The Theory of Evolution

A Short Story

By Ibanez

“Men will sometimes say that humans have defied the natural law and that our current way of life is unnatural. These are men who will plot together against a strong or virtuous man, send him to death in the wilderness, and afterwards claim: ‘Survival of the fittest.’”

“If one man has a woman, it is because he is genetically more fit than his brother, who also craves her. But he does not rise against his brother’s strength to claim her unless he accomplishes by fraud and trickery what he could not accomplish through force, or strength of character, and then his genes will get passed on.”

This struck David as an odd thought. Were these men trying to tell him that he was his uncle’s son, and not his father’s?

His uncle was a smaller man than his father, but he seemed to enjoy the joke. But, when the boy understood that, together with the two men now talking, his uncle had contrived his father’s death, married his father’s wife, his own mother, and taken his property, he felt that they had contradicted their own arguments. He had sent the stronger and more virtuous man to his doom, while they remained to beget a weaker and corrupted stock.

There was something in that child which they found frustrating, and which they could not control, so they redoubled their efforts, and sharpened their arguments:

“Think about it,” one said. “Why does one chimney-sweep die, while his brothers survive, if only because he was an unfit chimney-sweep, while his brothers knew their business. In the end, we are left with stronger and better chimney-sweeps.”

“Yes,” crooned the other. “And think you why in a drunken scuffle one man will fall, clutching his bleeding belly, while his assailants slip unhurt down the alley. It was because he was weaker, and in the end, we’re left with stronger and better drunkards.”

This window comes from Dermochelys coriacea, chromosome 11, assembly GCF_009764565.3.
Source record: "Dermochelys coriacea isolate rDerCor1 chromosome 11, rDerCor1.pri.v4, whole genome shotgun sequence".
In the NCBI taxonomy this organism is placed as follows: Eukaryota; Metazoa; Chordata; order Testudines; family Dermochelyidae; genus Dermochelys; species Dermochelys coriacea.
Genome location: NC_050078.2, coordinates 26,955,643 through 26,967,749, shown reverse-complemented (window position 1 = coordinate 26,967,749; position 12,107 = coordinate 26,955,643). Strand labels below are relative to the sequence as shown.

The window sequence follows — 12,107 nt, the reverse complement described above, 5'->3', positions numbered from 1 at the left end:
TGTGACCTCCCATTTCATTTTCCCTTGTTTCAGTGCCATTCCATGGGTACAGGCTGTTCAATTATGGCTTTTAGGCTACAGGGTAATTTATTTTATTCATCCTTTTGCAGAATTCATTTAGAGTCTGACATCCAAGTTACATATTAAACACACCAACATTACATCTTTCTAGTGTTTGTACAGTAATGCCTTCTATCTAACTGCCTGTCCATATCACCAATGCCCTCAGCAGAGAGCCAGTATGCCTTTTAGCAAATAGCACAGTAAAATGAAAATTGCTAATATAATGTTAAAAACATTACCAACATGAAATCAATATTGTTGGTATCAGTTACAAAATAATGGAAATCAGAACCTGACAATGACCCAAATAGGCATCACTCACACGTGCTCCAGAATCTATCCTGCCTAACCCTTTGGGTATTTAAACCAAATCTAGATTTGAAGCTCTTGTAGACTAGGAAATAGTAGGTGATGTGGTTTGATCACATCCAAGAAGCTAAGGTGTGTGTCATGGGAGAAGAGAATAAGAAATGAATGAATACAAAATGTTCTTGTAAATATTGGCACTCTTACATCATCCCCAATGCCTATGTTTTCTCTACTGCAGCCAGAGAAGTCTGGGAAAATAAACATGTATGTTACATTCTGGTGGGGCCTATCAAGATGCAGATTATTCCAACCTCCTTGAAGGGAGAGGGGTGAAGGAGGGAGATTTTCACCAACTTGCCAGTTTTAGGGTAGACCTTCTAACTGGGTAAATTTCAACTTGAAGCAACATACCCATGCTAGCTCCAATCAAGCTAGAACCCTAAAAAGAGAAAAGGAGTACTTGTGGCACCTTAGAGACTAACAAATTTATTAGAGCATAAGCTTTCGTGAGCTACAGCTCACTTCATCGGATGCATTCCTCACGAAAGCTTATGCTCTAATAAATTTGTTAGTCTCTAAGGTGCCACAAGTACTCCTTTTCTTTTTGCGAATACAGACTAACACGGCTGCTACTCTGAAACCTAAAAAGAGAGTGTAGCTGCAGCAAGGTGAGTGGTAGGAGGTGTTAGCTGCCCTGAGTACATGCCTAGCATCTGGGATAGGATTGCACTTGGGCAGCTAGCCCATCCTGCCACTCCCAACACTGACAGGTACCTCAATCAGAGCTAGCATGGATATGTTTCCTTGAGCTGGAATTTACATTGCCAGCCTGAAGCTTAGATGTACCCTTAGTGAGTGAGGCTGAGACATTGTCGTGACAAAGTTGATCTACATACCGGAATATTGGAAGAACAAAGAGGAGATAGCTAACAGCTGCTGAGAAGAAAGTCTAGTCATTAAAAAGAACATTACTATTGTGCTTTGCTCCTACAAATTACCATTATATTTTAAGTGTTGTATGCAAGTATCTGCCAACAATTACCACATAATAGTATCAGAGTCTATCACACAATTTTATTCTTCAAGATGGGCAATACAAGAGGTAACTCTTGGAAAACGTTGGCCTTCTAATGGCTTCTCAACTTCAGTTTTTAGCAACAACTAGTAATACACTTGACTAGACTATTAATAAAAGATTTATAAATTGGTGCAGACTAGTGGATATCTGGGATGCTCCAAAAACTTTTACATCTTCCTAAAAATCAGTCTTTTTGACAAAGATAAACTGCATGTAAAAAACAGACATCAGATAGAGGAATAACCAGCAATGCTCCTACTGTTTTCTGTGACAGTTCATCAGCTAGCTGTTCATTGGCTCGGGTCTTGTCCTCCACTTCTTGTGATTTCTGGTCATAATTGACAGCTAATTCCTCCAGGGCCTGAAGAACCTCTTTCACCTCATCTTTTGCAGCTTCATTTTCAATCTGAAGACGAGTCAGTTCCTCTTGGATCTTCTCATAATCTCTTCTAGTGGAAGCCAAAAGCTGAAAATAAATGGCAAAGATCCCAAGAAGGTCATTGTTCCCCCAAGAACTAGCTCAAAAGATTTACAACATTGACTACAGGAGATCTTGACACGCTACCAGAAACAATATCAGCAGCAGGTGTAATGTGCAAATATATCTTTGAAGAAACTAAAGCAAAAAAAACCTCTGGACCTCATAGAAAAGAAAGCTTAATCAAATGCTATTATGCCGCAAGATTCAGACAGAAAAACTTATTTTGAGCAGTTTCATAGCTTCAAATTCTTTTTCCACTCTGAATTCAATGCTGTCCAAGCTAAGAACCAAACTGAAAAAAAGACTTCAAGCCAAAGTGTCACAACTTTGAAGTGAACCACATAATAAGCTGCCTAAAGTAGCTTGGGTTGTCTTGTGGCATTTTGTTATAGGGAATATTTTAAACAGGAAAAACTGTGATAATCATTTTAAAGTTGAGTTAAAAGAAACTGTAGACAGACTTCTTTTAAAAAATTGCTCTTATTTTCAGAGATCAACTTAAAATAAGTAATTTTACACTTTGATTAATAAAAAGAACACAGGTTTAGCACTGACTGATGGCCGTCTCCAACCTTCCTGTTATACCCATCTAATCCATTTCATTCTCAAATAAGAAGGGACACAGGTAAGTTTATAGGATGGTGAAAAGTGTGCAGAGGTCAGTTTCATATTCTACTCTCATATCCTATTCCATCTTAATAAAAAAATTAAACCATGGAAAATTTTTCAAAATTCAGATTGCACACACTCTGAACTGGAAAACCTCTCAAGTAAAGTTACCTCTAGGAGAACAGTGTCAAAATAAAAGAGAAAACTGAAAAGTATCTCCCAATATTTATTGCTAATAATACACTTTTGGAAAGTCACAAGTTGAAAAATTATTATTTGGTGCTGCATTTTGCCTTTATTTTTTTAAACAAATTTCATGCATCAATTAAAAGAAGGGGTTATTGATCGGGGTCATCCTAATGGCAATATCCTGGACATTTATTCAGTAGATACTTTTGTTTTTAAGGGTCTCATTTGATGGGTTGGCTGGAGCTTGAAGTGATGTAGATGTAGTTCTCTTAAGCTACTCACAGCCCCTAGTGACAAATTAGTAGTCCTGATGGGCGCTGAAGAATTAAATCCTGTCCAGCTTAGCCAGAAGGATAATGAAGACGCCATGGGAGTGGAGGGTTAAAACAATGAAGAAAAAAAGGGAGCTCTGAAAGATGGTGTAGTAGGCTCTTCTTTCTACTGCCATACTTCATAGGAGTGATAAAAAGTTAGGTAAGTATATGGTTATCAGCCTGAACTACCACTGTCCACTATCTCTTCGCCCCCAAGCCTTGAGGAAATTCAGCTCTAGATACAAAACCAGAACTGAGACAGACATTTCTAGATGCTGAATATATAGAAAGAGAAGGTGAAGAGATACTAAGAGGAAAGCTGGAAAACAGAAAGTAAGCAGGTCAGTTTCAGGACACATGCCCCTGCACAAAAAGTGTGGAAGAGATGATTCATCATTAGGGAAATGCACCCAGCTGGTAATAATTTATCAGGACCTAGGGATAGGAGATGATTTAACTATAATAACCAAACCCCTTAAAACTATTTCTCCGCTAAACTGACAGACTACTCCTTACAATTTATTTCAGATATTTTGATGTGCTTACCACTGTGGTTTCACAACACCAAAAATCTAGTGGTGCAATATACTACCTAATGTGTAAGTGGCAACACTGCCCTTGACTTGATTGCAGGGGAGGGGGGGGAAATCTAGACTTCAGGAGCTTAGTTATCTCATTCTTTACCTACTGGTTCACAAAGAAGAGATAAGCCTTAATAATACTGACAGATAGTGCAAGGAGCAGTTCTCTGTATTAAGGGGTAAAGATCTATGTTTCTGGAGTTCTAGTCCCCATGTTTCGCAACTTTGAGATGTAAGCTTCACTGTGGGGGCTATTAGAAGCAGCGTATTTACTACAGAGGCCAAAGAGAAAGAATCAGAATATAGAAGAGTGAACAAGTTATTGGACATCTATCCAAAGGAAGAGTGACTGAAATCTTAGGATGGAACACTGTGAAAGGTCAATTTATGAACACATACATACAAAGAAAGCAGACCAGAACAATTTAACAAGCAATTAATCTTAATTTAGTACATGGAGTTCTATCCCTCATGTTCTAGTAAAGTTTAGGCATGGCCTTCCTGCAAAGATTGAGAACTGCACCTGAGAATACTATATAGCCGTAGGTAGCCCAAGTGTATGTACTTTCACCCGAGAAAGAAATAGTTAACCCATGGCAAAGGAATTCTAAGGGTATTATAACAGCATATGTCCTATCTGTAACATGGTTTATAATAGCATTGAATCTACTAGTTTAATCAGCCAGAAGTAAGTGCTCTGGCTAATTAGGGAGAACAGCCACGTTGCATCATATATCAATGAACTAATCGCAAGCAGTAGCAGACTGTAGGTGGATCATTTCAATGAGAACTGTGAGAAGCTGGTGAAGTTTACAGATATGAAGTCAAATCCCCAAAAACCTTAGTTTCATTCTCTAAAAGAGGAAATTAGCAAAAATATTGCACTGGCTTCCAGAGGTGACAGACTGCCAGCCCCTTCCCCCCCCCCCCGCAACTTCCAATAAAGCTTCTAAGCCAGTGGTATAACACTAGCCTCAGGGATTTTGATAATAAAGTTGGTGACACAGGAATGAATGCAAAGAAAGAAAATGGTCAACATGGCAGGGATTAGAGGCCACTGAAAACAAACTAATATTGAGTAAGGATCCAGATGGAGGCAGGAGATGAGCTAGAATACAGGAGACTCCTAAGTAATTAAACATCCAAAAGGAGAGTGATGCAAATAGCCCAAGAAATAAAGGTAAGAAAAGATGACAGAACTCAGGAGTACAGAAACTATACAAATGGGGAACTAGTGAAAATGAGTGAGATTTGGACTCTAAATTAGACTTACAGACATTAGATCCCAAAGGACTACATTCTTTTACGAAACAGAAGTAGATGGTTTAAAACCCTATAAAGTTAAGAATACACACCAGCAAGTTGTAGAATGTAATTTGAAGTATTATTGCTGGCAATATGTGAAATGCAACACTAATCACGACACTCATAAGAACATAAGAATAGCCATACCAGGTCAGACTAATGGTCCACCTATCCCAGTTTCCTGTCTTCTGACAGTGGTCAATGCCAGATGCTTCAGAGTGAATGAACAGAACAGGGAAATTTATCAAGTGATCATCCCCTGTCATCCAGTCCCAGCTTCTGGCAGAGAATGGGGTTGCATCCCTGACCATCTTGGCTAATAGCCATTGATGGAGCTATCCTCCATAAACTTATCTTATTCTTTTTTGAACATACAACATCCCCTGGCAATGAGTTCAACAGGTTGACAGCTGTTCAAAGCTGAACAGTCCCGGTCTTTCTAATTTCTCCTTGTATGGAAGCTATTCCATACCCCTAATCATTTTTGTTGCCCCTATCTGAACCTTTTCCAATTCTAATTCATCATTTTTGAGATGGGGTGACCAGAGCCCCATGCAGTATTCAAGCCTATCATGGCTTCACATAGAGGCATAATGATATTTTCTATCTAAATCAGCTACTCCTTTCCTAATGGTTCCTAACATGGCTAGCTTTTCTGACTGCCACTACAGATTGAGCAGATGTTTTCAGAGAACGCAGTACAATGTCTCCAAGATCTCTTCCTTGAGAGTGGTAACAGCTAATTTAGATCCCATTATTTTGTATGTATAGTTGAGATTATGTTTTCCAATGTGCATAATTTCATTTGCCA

David felt that their arguments were contradictory, were perhaps ignoring some basic premise about the human condition, but he felt unable to articulate a counter-argument. All he could do was feel and see that their arguments were confused and self-contradictory. He could say nothing.

Then he thought of his father: Strong, tall, slate-grey hair, square jaw – stumbling; his sturdy legs failing beneath the repeated blows of his assailants; his great hand placed on the earth before him; head bowing; while his cretinous and cowardly enemies triumphed over him, clubs in their hands. Then some words occurred to him, words which, in some way, might be used to smash their arguments to pieces. Words such as virtue, justice, strength, right. But the exact formulation escaped him. He felt it would be something like justice and virtue were true genetic fitness in a human being, but he did not utter the statement, for he knew not whether it was true.

The two men continued: “So you see, you must not interfere with God’s law. This is not subject to reinterpretation, and any who attempt to do so will be struck down.”

By now David was completely inarticulate, and could only mumble vague mutterings in a deep nasal voice. He was incapable of grasping a coherent idea, and could only mumble of his broken intentions, unsure of how to formulate or express them.

He felt a bit like the man in the story, who when his brother died inherited his farm, together with the livestock and vineyards, but, because he was not a farmer and knew not how to milk a cow or press grapes, he starved and eventually became a beggar; or like the learned Jew who, in order to get some assistance from the state, disguised himself as a dumb peasant and who was so convincing in his act that he forgot all his learning and became, in the end, a dumb peasant.